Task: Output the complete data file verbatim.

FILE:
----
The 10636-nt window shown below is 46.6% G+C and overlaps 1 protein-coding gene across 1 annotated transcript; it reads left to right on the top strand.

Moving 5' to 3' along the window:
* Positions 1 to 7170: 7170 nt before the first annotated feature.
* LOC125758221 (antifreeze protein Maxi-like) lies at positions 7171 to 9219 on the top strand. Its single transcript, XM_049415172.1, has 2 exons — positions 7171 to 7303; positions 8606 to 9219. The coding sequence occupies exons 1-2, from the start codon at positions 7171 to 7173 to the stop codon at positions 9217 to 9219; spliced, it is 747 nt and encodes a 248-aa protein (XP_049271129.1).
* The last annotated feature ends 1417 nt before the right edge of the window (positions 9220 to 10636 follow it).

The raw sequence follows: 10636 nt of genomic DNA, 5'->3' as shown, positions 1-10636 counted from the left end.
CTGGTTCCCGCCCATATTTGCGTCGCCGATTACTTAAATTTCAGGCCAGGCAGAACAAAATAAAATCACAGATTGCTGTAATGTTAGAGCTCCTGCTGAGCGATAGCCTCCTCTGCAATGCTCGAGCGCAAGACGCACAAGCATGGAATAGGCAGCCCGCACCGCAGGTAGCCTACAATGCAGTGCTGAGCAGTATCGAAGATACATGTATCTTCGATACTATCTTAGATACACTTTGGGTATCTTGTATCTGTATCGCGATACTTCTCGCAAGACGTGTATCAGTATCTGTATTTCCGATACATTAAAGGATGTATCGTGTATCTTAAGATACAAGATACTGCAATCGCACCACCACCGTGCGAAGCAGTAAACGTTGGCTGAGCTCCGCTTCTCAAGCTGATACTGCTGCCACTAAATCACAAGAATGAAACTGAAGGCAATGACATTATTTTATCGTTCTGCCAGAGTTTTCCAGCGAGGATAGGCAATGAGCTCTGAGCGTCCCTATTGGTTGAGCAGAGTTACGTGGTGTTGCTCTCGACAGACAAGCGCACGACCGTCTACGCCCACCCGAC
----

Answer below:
The 10636-nt window shown below is 46.6% G+C and overlaps 1 protein-coding gene across 1 annotated transcript; it reads left to right on the top strand.

Moving 5' to 3' along the window:
* Positions 1 to 7170: 7170 nt before the first annotated feature.
* LOC125758221 (antifreeze protein Maxi-like) lies at positions 7171 to 9219 on the top strand. Its single transcript, XM_049415172.1, has 2 exons — positions 7171 to 7303; positions 8606 to 9219. The coding sequence occupies exons 1-2, from the start codon at positions 7171 to 7173 to the stop codon at positions 9217 to 9219; spliced, it is 747 nt and encodes a 248-aa protein (XP_049271129.1).
* The last annotated feature ends 1417 nt before the right edge of the window (positions 9220 to 10636 follow it).

The raw sequence follows: 10636 nt of genomic DNA, 5'->3' as shown, positions 1-10636 counted from the left end.
CTGGTTCCCGCCCATATTTGCGTCGCCGATTACTTAAATTTCAGGCCAGGCAGAACAAAATAAAATCACAGATTGCTGTAATGTTAGAGCTCCTGCTGAGCGATAGCCTCCTCTGCAATGCTCGAGCGCAAGACGCACAAGCATGGAATAGGCAGCCCGCACCGCAGGTAGCCTACAATGCAGTGCTGAGCAGTATCGAAGATACATGTATCTTCGATACTATCTTAGATACACTTTGGGTATCTTGTATCTGTATCGCGATACTTCTCGCAAGACGTGTATCAGTATCTGTATTTCCGATACATTAAAGGATGTATCGTGTATCTTAAGATACAAGATACTGCAATCGCACCACCACCGTGCGAAGCAGTAAACGTTGGCTGAGCTCCGCTTCTCAAGCTGATACTGCTGCCACTAAATCACAAGAATGAAACTGAAGGCAATGACATTATTTTATCGTTCTGCCAGAGTTTTCCAGCGAGGATAGGCAATGAGCTCTGAGCGTCCCTATTGGTTGAGCAGAGTTACGTGGTGTTGCTCTCGACAGACAAGCGCACGACCGTCTACGCCCACCCGAC